Flirting with Disaster

Lorraine throws her hatThis is a shot from a photo session I did with Mikel Healey for my  new album, Flirting with Disaster.  Michael Ticcino, the artist who created the cover and booklets for my last two releases, is working with me on this one too. Michael specializes in photo-surreal composites, which means that Mikel shoots me in front of white paper and then Michael can place me in the woods, the desert, space, or wherever he likes.

We rented a wind machine for this shoot. The plan was to put me in some kind of wild outdoor setting. We wound up not using any of the wind shots, though. We call this the “stereopticon phenomenon,” something you go to a little trouble/expense to incorporate and then it doesn’t work out. For Tales of the Unusual, Michael and I thought it would be sort of cool and non sequitur for me to be holding a stereopticon (I love them, as mentioned in my Misplacement post), but wound up not using any of those shots. The device, which I bought on eBay, is now in my garage. Unfortunately, it was warped and the double-photo cards that came with it never leapt into 3-D as they’re supposed to. The other idea was to have an animal in the shot, and that did pan out, but it was Sterling and he worked for biscuits.

The most important thing about any album, obviously, is the music. For the last three, I’ve created a document in Google Drive with my plan for the project, then I keep updating it and changing it. I knew that I wanted to keep working with my collaborators, of course: Eddie Arkin, Russell Ferrante, Shelly Berg, and the wonderful addition of Dave Grusin, who came into our musical world for Attachments, to the delight of all. I think about subjects for the theme, which in this case is more purely romantic than any of my other projects; grooves I like; a time frame. Because the last release day for albums one wants to submit for Grammy consideration is September 30th, and submissions are in August, that’s the period many artists think of as the release year. My albums all consist of original material and there was no way I could whip one together in time for a 2014 “street date,” so it will be, God willing, the first half of next year.

I have four songs recorded so far, entitled “Flirting with Disaster,” “Disastrous Consequences,” “It Feels Like Snow” and “Off-Center.” These, and the two I’m recording in June, were written with Russell and with Eddie. It feels like a natural progression from what we’ve all being co-creating these last few years, and I hope you’ll like it!

 

 

7 Responses

  1. For years, friends have berated me for not paying attention to lyrics, but only to the music and the charts. Well, that ended with my hearing of your recordings . Thank you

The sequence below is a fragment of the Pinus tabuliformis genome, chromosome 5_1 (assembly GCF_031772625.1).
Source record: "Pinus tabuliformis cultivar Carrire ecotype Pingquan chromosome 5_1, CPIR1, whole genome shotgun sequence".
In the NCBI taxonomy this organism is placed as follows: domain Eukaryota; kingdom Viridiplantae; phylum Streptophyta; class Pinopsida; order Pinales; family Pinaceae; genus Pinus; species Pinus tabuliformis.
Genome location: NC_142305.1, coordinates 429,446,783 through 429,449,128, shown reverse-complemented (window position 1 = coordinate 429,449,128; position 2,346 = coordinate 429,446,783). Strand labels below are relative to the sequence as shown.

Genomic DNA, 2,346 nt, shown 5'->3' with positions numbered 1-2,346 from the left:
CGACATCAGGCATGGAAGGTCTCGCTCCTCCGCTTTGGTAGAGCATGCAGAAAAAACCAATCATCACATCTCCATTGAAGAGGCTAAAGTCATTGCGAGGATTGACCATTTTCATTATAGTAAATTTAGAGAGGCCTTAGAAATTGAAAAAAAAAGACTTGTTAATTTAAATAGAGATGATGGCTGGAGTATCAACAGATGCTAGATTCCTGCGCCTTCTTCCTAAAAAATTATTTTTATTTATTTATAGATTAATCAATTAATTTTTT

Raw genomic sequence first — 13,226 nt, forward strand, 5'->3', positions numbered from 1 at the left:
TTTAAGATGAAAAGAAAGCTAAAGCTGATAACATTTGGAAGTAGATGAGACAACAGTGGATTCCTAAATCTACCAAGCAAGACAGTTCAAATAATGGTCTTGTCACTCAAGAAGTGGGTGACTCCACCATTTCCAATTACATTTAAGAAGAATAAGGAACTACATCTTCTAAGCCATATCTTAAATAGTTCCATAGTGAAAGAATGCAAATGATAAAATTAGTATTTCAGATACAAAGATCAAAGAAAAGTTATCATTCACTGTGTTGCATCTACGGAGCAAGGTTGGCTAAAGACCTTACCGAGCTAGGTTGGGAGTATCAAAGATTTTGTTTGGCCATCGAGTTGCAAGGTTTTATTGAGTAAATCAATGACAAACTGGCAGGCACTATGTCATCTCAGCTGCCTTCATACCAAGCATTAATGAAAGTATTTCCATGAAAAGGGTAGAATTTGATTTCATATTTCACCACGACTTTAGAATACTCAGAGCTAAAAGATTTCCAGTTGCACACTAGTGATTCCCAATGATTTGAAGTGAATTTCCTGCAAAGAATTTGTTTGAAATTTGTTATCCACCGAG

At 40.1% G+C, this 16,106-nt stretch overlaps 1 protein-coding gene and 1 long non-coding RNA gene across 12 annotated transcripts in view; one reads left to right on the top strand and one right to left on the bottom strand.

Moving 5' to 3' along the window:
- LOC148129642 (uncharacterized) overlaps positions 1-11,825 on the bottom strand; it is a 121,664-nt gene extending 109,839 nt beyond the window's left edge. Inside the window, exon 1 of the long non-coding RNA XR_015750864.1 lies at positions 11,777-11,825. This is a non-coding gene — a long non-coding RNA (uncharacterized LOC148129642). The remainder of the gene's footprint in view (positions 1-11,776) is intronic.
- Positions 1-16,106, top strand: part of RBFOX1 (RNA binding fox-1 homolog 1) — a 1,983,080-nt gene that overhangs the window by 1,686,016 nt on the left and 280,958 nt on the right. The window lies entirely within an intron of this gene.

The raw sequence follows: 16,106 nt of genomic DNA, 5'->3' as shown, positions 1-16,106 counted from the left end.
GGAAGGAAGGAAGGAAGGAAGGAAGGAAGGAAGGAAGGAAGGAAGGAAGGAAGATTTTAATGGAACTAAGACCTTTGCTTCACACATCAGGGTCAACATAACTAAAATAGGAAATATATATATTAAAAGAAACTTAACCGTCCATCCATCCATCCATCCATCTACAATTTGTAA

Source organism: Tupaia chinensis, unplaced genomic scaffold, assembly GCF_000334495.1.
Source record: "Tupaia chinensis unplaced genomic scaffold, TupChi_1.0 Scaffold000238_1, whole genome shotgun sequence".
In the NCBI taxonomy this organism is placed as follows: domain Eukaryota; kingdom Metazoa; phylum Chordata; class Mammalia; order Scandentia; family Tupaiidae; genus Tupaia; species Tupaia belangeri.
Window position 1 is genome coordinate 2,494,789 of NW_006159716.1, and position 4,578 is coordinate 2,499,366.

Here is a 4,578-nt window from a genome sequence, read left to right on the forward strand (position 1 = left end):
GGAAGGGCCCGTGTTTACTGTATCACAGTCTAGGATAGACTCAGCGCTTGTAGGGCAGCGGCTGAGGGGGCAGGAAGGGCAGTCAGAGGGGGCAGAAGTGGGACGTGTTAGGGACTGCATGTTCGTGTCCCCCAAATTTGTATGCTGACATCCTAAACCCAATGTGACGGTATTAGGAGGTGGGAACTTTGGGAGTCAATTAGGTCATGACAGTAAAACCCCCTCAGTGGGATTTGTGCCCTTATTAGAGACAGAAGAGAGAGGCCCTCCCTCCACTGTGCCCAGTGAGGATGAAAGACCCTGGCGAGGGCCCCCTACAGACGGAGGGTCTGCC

Ms. Feather. After hearing one tune of yours on CDBABY, I had to have that recording.
    What followed was my purchasing 9 more of your cds; each one a treasure.
    I can hear my Dad saying to me, “She sings in tune, thank goodness”.
    Once again, thank you coaxing my ears, heart and soul into listening to and hearing your lyrics.
    Len Levy

  2. Len (which my mother called my father from time to time as a nickname), thank you so much for your lovely comment. I’m honored to have changed your listening habits to include appreciation of lyrics!

  3. Hi
    I’ve always loved catchy lyrics as I’ve listened to & appreciate Al Jarreau’s music. I read about your endeavors in JT & my curiosity was stirred & I must say I will most assuredly look up your works at our local outlet. I have always loved Ferrantis work. Stay inspired.

  4. It is September. I waited and waited and waited some more. How many sleeps until “Flirting”?

    Incidentally, I did some research. The wonderful musicians that play with you are MORE wonderful when they play with you. This suggests that you emit some kind of force field that effects these folk. There may be a jazz scifi movie in there somewhere. In any case, “don’t change a hair….” You’ll just have to live with this as it is.

  5. This is a thank you note for years of pleasure. I just caught up with “Flirting,” a jazz song cycle that, for me at least, embodies most everything you have learned about writing lyrics over the years — witty and wise– words that sometimes float on the melody, sometimes counterpoint, sometimes seem in tension until the anxiety resolves — genuinely musical syntax — nothing I know quite like it. Your “Staircase” with lover is a bookend in my mind with Anjani Thomas’s etherial rendering of LC’s “Standing on the Stairs” waiting for a lover who neglects to come.

    You seem to have a real affinity with pianists. Jessica Williams is up there in the Islands now; can’t help wondering if you get together sometimes to talk jazz into the night.

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